7th grade science teacher Melissa Arellano has spent the last several years working to bring deeper learning experiences to students at Sedgefield Middle School in North Carolina’s Charlotte-Mecklenburg Schools system. Melissa participated in the inaugural teacher co-design cohort for Citizen Schools’ new Catalyst initiative, an effort by Citizen Schools to bring its signature afterschool project-based learning approach into the traditional school day with classroom teachers. Melissa’s approach to teaching core concepts and social and emotional skills incorporates professionals from the broader community who help her plan and deliver engaging projects that bring rigor, relevance, and joy to her classroom.
Amy Hoffmaster, Managing Director of Program Innovation at Citizen Schools, spoke with Melissa about her unique approach. Their conversation has been lightly edited for length and clarity.
AH: How do you see volunteers as an asset in strengthening the deeper learning experiences you are facilitating with your students?
MA: One reason I was so excited to think about building relevant, authentic projects with real community connections is that it is particularly important to our school at this time as the demographics of our student population are changing considerably with redistricting and we want to ensure that we are meeting the diverse learning needs of all of our students. Bringing in community members from outside the building not only brings a whole lot of energy and fun to our lessons, but also creates opportunities to engage students in a dialogue about ways they can relate to and have agency within our broader community and vice versa.
AH: One challenge I have wondered about is how to integrate volunteers meaningfully into lesson preparation. I imagine that meaningful co-planning, where possible, would support a better partnership when volunteers show up to work with students. What strategies would you recommend teachers employ as they look to integrate community volunteers in lesson preparation and delivery?
MA: Volunteers come in with subject matter expertise and so much passion for imparting that to students! We can help them hit the ground running in co-planning by sharing how our learning goals for a particular project aligns with the concepts we’ve built to that point in the year. Even teachers can struggle to manage their instruction, as they come up the curve on all the details of grade level standards--we certainly can’t expect non-teaching professionals to know this stuff!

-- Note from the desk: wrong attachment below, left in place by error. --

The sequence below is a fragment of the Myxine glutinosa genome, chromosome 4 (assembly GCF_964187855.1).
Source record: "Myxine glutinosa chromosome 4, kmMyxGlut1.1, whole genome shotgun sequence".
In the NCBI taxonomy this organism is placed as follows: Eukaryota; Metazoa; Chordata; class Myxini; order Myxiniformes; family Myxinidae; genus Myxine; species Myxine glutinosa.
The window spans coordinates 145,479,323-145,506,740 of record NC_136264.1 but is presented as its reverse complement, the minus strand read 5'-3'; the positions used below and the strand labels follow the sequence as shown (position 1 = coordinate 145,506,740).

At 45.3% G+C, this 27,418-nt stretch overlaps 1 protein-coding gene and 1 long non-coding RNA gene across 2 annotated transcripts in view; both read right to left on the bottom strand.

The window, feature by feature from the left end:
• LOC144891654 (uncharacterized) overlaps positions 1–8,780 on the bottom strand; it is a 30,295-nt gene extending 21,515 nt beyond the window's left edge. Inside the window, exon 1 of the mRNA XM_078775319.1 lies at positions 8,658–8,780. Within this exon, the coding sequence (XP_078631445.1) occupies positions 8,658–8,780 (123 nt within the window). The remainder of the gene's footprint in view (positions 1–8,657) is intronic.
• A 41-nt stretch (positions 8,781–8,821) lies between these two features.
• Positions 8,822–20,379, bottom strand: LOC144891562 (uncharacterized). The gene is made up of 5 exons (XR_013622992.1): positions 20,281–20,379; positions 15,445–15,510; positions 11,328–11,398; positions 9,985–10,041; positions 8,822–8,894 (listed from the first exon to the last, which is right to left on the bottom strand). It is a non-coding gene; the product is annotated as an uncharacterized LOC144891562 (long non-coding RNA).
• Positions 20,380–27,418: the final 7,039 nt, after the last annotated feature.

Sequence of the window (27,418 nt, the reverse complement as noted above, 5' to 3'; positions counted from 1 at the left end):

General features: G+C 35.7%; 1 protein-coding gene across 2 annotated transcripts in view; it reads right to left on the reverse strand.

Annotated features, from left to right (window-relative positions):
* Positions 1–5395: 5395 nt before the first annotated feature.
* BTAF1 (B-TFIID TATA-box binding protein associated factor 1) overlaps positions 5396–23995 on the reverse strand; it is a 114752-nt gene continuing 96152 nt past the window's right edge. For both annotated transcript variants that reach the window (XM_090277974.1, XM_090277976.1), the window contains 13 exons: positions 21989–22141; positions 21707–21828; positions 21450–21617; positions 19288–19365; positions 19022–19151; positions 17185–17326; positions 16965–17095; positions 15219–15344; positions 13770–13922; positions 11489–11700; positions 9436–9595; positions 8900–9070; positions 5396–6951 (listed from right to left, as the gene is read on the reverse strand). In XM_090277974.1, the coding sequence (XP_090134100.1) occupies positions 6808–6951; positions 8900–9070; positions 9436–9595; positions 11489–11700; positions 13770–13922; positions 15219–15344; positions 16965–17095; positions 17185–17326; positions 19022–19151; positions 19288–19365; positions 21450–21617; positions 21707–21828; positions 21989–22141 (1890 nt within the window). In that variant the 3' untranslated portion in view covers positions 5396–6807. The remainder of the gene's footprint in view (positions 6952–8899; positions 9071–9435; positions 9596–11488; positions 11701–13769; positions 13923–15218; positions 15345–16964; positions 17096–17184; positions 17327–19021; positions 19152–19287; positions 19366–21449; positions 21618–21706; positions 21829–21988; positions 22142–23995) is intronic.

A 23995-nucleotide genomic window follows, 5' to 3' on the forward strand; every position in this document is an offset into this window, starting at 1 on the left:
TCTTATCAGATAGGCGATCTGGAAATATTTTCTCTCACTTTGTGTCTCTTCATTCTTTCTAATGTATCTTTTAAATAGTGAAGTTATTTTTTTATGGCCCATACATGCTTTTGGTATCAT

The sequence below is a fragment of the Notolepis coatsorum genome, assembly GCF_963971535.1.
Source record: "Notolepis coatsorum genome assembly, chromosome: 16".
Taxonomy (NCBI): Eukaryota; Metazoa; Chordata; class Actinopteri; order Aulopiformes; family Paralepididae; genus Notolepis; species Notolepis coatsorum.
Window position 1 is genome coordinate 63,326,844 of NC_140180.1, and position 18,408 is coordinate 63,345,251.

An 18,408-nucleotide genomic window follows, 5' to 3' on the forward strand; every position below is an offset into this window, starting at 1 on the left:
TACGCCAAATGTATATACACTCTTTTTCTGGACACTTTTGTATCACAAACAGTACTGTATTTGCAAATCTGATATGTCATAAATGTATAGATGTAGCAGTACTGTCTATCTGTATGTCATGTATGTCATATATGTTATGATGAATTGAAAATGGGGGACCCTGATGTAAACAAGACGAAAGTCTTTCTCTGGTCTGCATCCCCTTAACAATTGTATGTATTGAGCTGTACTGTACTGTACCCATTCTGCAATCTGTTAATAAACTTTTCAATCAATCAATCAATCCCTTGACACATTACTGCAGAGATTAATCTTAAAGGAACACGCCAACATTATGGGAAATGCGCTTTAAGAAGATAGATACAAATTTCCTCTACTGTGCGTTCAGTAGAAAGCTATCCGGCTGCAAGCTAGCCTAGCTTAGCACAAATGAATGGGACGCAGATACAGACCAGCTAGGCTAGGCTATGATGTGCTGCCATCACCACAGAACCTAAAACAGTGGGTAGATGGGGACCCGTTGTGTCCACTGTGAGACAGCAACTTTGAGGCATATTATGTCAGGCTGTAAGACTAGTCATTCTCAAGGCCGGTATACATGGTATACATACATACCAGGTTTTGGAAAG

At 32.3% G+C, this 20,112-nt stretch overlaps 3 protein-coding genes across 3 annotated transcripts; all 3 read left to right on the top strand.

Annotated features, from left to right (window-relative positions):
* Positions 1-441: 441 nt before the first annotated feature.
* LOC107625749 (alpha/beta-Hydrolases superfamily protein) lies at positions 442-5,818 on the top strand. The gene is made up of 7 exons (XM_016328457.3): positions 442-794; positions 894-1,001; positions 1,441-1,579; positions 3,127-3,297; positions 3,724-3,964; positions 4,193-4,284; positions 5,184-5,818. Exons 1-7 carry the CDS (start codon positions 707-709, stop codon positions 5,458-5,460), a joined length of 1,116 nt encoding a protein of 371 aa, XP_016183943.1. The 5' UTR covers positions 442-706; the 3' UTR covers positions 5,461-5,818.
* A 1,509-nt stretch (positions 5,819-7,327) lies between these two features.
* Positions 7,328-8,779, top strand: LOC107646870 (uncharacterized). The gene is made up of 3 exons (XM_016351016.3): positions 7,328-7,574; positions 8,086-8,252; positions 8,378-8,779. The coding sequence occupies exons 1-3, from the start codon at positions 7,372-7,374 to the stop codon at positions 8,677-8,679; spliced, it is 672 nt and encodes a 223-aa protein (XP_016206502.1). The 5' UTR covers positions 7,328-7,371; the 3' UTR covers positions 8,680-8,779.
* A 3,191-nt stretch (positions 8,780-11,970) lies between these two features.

If we can set volunteers up for success, I see a lot of potential in volunteers collaborating in the planning process. Honestly, there are always those topics that teachers don’t look forward to covering, either because they are more challenging concepts or they have limited resources to make learning engaging for students. Volunteers bring new energy and creativity to the planning process that can result in students really getting into these projects--and they can build that same energy for teachers.
AH: How are collaborative problem-solving skills supported through facilitating hands-on project learning with volunteers?
MA: These projects offer students agency in their own learning and opportunities to think critically and actively work through real world challenges collaboratively. For example, one of the volunteers in my class supported students who were preparing to share their science projects in the community science fair. Those students needed some extra support customizing the designs of their projects and preparing to share their work using effective communication. They practiced answering audience questions about their investigation with the volunteer and received specific, contextualized feedback on what they could do to improve their presentations and responses as they prepared to share their work with the community.
This approach to teaching reflects the culture of our school, our strengths, and the high bar we know students in our school can meet and exceed. For my students it starts with building self-awareness and the ability to think of themselves as scientists, not just kids sitting in a classroom. It sets up a pattern of the students having their own voice and making key decisions about the direction of the project. In some cases my students even challenged my initial ideas about what the projects would focus on by advocating for their particular interests.
AH: Your school serves a large English Language Learner (ELL) population. How do you see this approach to teaching and learning fitting with the unique needs and strengths of these students?
MA: All middle school students, given everything that is going on for them developmentally, struggle to engage at times. This is especially true if they are also learning a new language on top of the concepts we are covering in any subject area.. There are various ways for students to participate in projects based on their strengths and to support their growth, including verbal, visual, and experiential methods; offering students agency and choice in selecting their projects; and offering topics that are relevant to their interests and values.
I have seen my ELL students seem to come out of their shells after they have success in their projects. These projects are a catalyst for students to become more involved, as if they realize “if I can do what everyone else did on this project, I can be an active participant in other classes.”
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